Health Extension Workers are the foundation of Ethiopia’s new health decentralization program which aims to increase health coverage in the rural areas. These workers are based in areas where they are originally from; they are young and enthusiastic women and men trained in preventative care.
In summer of 2007, I lead a team of researchers in creating a visual literacy survey and needs assessment for Ethiopia’s community-based health workers in the Oromia region. We wanted to know what the role of health education and health education materials played in their daily activities. Determining what materials, images and visual aids would be most accessible to these workers and their specific context was also a significant part of our research.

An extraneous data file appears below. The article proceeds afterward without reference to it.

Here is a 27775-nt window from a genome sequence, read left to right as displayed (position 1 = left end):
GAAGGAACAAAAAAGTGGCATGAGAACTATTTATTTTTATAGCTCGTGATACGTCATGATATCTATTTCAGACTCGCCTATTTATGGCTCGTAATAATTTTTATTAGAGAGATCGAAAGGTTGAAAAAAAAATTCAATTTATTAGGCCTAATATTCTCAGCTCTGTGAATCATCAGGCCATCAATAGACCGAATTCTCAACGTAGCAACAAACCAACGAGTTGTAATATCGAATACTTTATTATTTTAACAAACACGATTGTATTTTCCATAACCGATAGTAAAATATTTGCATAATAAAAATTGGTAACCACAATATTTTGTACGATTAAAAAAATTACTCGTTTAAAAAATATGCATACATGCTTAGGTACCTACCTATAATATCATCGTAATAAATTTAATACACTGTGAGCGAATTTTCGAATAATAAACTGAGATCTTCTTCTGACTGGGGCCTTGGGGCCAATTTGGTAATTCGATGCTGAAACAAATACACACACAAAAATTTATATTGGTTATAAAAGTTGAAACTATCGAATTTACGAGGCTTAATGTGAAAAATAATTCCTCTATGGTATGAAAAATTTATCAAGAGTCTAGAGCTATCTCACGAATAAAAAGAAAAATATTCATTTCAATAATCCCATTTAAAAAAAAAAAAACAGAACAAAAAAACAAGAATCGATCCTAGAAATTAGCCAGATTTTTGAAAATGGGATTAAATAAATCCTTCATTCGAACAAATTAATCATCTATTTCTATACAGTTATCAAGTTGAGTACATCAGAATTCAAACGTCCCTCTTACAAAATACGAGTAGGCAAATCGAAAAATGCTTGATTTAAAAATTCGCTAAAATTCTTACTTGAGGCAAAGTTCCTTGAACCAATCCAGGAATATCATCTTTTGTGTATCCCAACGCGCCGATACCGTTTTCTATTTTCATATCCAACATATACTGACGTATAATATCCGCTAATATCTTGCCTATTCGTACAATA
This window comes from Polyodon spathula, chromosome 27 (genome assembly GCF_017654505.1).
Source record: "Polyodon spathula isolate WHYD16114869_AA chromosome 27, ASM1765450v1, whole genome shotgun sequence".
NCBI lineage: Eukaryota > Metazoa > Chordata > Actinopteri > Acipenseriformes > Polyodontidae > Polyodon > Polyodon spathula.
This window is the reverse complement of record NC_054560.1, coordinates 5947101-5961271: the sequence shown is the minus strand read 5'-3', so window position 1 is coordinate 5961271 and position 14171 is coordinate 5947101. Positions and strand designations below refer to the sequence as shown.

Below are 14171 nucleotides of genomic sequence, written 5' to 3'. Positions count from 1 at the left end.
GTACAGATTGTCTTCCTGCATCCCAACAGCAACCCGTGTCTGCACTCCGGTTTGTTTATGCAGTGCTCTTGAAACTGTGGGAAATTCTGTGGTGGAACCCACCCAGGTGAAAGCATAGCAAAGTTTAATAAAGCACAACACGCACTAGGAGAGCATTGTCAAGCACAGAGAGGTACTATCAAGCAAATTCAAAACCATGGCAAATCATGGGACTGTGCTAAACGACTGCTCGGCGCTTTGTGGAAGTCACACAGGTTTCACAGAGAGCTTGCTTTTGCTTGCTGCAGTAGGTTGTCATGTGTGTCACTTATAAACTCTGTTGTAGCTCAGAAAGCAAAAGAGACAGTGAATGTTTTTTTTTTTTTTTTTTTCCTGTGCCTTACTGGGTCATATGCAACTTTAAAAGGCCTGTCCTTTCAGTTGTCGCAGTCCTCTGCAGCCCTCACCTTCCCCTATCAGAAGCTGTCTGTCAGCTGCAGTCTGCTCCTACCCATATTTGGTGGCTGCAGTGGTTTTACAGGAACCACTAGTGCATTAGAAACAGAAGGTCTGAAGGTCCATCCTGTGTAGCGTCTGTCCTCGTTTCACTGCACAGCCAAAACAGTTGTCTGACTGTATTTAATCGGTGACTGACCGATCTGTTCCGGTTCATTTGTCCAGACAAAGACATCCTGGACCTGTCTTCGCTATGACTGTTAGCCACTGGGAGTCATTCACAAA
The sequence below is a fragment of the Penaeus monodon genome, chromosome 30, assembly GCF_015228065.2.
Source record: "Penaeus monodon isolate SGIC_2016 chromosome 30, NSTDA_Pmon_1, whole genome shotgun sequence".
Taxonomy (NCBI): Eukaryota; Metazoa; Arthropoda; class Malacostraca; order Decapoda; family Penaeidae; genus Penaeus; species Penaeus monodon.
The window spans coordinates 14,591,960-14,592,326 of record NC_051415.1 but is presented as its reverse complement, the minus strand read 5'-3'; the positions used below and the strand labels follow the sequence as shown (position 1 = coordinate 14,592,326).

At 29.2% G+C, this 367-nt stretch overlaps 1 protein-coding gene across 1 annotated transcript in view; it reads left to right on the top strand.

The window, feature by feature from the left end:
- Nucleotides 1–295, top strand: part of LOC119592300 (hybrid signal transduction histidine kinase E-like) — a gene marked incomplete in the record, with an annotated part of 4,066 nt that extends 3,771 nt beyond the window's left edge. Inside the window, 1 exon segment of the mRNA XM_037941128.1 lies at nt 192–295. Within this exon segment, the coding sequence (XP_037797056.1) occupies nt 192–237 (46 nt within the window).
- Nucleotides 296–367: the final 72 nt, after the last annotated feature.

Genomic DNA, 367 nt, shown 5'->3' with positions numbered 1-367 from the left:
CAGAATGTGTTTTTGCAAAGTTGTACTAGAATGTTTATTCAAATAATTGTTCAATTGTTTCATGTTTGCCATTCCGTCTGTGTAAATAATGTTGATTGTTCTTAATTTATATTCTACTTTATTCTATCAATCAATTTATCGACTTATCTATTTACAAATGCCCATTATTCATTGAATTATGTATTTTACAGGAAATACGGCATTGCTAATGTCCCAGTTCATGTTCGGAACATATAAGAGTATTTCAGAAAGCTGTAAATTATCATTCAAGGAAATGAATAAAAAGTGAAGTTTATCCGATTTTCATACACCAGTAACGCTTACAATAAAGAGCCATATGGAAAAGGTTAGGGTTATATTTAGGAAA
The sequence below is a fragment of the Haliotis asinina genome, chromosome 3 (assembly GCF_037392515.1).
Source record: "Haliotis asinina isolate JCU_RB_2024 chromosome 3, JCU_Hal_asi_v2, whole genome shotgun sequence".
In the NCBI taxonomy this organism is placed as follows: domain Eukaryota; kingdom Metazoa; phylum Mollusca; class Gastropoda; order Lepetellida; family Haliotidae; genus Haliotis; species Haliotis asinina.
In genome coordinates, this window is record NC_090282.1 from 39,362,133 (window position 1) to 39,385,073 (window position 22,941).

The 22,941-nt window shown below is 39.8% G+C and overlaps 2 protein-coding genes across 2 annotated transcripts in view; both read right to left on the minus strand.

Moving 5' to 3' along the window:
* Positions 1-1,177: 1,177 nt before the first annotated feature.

The results of this research were applied directly to define the design environment for creating an illustrated childbirth resource manual. An evidence-based approach was used to determine the subject matter of this resource in addition to its size, level, language, design and layout of visual aids. Currently this 100 page manual is being translated and will hopefully be printed and distributed before the end of the year.
In addition, this research was accepted for presentation at Unite for Sight’s Global Health Conference at Yale University in April 2009.